How large would your needed files be, if saved for loading onto a new PC or a PC with a new Operating System?

Do you have a OneDrive storage account where you could do things in Word online if needed?
"And what use are the victories on the battlefield if we are ourselves are defeated in our innermost personal selves?" - St. Maximilian Kolbe

Providence is a present mystery by which our hope is confirmed and our faith solidified, if we give not into despair or disbelief.
 

Offline Lucy_Helene

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Re: HTTPS Encryption
« Reply #6 on: September 30, 2019, 11:20:59 AM »
Is it necessary for you to use Word specifically, or could you get along with something like LibreOffice which can still save in a .doc/.docx format if needed?
I suppose I could.

How large would your needed files be, if saved for loading onto a new PC or a PC with a new Operating System?
Last time I checked, around 5 GB.

Do you have a OneDrive storage account where you could do things in Word online if needed?
No, but I've been using Zoho Docs for about a week or so, and it works for me.

If I needed OneDrive I could always pull out my university Microsoft account.  :P
 

Offline Davis Blank - EG

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Re: HTTPS Encryption
« Reply #7 on: October 02, 2019, 07:58:17 AM »
Gardener,

I keep my myriad of unique passwords written on paper and avoid using digital password lockers, but I have no insider information that informed me in that decision.  Given your expertise, in your opinion are password managers safe to use?

Also how secure do you consider OneDrive to be?  I use it for work but none of that is especially sensitive.  Would you store things with personal identifiers on it (taxes, for example) or think that best remain offline?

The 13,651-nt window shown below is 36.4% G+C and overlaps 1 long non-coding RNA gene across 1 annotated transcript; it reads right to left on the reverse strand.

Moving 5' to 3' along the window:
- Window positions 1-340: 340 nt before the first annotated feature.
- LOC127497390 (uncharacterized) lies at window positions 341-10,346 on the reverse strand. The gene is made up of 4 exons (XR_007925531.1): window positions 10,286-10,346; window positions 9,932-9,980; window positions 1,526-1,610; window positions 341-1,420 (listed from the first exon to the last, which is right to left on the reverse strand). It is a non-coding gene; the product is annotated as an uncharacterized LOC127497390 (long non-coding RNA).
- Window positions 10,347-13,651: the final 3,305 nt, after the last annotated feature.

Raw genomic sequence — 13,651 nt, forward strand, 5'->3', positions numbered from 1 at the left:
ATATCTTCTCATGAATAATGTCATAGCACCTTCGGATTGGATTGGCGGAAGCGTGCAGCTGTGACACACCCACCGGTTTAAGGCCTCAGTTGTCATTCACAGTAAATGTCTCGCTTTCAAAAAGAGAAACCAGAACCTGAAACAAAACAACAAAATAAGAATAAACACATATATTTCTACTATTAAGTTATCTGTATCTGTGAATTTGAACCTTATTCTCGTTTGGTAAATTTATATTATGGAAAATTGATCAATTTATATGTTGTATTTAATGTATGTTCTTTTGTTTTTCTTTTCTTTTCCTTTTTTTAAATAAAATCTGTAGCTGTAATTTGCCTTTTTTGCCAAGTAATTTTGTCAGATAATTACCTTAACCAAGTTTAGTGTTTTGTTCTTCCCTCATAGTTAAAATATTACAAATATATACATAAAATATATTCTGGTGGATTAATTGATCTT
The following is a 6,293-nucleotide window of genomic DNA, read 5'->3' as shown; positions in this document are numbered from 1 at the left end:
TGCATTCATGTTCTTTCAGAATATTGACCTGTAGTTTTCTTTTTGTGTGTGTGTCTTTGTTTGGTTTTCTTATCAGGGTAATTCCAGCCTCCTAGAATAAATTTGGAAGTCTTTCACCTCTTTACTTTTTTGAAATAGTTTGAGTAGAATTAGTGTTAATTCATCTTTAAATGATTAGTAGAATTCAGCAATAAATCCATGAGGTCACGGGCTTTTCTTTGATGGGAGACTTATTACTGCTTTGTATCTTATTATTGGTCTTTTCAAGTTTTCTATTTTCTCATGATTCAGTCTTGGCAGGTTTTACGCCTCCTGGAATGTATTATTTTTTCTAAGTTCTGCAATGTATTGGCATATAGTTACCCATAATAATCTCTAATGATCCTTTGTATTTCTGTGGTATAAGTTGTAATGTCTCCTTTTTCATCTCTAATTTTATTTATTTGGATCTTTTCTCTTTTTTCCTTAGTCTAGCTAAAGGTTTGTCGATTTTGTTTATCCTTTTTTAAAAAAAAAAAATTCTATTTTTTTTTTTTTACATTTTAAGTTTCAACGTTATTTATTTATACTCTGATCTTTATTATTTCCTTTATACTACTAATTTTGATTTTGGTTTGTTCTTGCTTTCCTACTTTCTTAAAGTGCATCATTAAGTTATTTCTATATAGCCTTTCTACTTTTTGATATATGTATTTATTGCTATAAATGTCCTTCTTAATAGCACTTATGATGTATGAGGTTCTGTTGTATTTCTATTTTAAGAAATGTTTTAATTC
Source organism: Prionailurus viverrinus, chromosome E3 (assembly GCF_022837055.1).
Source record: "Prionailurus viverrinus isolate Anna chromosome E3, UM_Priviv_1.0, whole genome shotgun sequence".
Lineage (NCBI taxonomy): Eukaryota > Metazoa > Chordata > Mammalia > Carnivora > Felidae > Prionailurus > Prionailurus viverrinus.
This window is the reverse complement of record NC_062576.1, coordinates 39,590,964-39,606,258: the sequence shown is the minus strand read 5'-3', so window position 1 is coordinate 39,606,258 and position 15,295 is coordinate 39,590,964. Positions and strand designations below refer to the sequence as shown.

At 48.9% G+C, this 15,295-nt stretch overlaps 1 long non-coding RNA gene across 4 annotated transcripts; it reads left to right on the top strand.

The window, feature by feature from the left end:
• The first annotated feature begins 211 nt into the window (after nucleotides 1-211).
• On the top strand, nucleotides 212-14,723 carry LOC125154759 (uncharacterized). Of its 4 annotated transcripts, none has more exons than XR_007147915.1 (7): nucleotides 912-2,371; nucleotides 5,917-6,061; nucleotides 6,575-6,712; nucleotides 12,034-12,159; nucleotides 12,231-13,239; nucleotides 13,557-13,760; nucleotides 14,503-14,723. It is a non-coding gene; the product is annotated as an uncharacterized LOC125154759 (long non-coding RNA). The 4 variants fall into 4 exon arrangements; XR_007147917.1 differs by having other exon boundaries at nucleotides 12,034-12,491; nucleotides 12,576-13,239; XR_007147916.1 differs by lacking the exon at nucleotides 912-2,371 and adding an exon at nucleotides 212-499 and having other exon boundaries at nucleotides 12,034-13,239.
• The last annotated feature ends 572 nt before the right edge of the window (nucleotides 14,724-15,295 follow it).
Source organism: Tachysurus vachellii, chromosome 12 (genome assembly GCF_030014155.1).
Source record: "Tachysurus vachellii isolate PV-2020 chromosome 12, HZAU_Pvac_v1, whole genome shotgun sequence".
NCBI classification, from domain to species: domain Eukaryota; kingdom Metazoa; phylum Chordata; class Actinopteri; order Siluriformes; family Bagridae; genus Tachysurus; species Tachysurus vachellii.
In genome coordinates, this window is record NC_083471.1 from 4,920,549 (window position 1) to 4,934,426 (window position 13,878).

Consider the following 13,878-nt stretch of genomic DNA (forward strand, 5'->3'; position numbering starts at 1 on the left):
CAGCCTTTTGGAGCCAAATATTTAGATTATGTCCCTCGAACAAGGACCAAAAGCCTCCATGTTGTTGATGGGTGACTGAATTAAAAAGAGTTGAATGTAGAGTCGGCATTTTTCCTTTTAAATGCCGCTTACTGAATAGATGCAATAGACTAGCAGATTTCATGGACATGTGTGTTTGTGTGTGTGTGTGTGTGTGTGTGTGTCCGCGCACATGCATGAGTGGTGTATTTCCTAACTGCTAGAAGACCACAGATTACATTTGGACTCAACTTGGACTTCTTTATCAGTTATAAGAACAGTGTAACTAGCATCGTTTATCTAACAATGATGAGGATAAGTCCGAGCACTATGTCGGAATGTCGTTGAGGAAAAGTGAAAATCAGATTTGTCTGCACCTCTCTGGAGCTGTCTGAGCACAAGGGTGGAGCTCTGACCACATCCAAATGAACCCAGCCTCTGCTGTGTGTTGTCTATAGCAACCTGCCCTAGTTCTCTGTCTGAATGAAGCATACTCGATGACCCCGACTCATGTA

Thanks!
 

Offline Lucy_Helene

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Re: HTTPS Encryption
« Reply #8 on: October 02, 2019, 04:18:23 PM »
Also how secure do you consider OneDrive to be?  I use it for work but none of that is especially sensitive.  Would you store things with personal identifiers on it (taxes, for example) or think that best remain offline?
Thanks!
I'm by no means an expert in this (though I do have a family member who works in IT), but my issue with OneDrive is not security, but privacy. Microsoft's security is very strong (and perhaps even a bit overkill at times), but when it comes to big companies like Microsoft and Google, I find privacy to be the bigger concern. Microsoft has frequently criticised Google for its practise of scanning users' email messages and looking at browsing history for targeted ads, but from what I've seen, Microsoft isn't that much better on the privacy front either. If I were storing personally identifiable documents, I'd choose a service where the files are encrypted on my computer beforehand (rather than only "in transit"), where I'm the one holding the encryption keys. I do choose to keep such things offline as much as possible though.

Just my two cents.
 
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Re: HTTPS Encryption
« Reply #9 on: October 05, 2019, 09:16:42 AM »
Gardener,

I keep my myriad of unique passwords written on paper and avoid using digital password lockers, but I have no insider information that informed me in that decision.  Given your expertise, in your opinion are password managers safe to use?

Also how secure do you consider OneDrive to be?  I use it for work but none of that is especially sensitive.  Would you store things with personal identifiers on it (taxes, for example) or think that best remain offline?

Thanks!

Apologies for the late reply:

"Are password managers safe to use?"

YES, if you follow some basic security hygiene.

1) Since the ONLY password you should have to remember when using a PM is the password to open the app, then you should make it complex enough to withstand brute force attacks. While the past has had advice like 14 characters, upper and lower case, symbols, etc., those are hard to remember and convey if you need someone to get into it (such as your wife). We tend to remember phrases better. Phrases, if complex enough, tend to be just as algorithmically complex as the "complex" passwords.

Per "howsecureismypassword.net" the following complexity is deduced:

SMI38#%8n2ASd!L)